Falling renewable power tariffs could worsen bad loan problems for banks
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Morgan Stanley Research has downgraded the Indian utilities industry, citing the threat from renewable power. These risks were not unknown, but the brokerage firm goes further and says the market is yet to fully price-in the impact of solar power, becoming the cheapest form of new electricity generation.
As demand remains subdued and renewable power achieves grid parity or becomes the cheapest source of new electricity, thermal power units will be unable to compete, making them redundant, or so the argument goes.
It will not face an abrupt end though. Given that storage technology costs are yet to achieve grid parity, thermal power plants will continue to meet the base load or core demand. So thermal plants already having power purchase agreements (PPAs) and assured of minimum returns, have nothing to worry about.
But plants that are under construction and yet to be commissioned stare at an uncertain future as cheap renewable power can make electricity distribution companies (discoms) averse to conventional energy. “It is clear that over the next few years, the state electricity boards will think hard before signing even short- or medium-term (3-10 years) coal-based PPAs given that solar has achieved grid parity and PPAs using domestic coal always face inflation risk,” adds Morgan Stanley.
The impact will be more pronounced on the plants that do not have PPAs and are dependent on short-term or merchant power markets. These plants will find it difficult to compete with cheap power from renewables. According to Morgan Stanley, there is 26,000 megawatts (MW) of merchant coal capacity—15,000MW operational and 11,000MW under construction. Around half of this is said to have a high-cost base, rendering them uncompetitive.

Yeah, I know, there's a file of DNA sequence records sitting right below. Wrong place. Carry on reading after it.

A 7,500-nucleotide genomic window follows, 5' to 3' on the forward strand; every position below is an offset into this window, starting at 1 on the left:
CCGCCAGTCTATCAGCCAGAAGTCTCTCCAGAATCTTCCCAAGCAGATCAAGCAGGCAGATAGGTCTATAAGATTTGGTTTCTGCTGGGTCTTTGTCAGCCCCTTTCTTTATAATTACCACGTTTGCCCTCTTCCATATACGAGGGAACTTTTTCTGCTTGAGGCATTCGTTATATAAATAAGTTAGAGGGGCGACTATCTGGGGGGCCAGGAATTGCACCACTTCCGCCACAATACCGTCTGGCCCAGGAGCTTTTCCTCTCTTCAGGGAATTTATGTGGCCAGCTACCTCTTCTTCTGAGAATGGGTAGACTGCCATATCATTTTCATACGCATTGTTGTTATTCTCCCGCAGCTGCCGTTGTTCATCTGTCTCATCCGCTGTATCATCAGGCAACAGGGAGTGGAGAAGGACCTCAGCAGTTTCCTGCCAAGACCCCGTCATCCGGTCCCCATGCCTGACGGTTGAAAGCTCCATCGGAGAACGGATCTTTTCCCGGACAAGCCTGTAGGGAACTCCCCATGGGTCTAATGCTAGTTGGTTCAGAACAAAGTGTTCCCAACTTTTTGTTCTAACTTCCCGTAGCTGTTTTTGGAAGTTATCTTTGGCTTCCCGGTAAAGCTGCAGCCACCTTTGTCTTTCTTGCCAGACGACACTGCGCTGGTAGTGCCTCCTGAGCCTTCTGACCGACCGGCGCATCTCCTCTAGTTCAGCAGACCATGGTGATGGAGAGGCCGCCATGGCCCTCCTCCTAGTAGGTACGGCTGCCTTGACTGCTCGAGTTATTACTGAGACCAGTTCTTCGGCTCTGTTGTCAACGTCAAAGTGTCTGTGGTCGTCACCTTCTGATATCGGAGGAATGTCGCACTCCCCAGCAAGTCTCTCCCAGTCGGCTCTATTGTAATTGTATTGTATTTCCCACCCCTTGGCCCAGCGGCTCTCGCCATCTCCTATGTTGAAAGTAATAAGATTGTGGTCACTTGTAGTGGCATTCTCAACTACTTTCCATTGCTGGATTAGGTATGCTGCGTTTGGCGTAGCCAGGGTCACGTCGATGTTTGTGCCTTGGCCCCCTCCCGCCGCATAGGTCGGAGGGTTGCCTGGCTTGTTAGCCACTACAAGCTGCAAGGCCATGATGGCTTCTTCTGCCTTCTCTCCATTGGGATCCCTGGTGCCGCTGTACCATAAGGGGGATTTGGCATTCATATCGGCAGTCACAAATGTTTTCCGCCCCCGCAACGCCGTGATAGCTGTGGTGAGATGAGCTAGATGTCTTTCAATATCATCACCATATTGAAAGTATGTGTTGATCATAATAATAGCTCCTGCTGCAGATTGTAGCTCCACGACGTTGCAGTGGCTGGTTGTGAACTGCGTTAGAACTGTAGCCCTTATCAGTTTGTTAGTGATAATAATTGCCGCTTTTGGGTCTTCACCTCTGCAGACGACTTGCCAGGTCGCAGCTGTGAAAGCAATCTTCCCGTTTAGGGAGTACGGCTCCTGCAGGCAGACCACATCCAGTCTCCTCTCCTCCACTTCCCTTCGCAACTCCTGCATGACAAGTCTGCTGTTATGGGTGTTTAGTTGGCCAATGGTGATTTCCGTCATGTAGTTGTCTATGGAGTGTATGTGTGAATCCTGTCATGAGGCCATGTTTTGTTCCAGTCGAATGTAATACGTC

That brings us to the financial impact. What will happen if these plants fail or are unable to meet financial covenants? Roughly three-fourths of the capital cost is funded by banks or financial institutions. Assuming a project capital cost of Rs6 crore per MW, 13,000MW (half of 26,000MW merchant capacity) that has a high- cost base will have a debt component of Rs58,500 crore.
The transformation can inflict financial pressure on existing private power plants also, if discoms curtail thermal power purchases opting for cheap renewable energy whose supplies are set to rise.
Thermal power capacities are already operating at low utilization levels due to excess capacities and slow growth in demand. Earlier this year, India Ratings and Research estimates pegged the private sector coal-based capacity of 45,000MW with a debt of nearly Rs1.9 trillion to be operating at sub-par levels of less than 50% utilization levels. Plants in the relatively smaller companies are already facing debt servicing challenges, India Ratings said in a note released last February.
If renewable power indeed replaces thermal as the preferred choice of energy by discoms, then a large part of the current and forthcoming thermal capacities with no PPAs can become redundant. That can have profound impact on lenders who are yet to overcome the recent wave of bad loans. They would be better off preparing contingency and risk mitigation plans.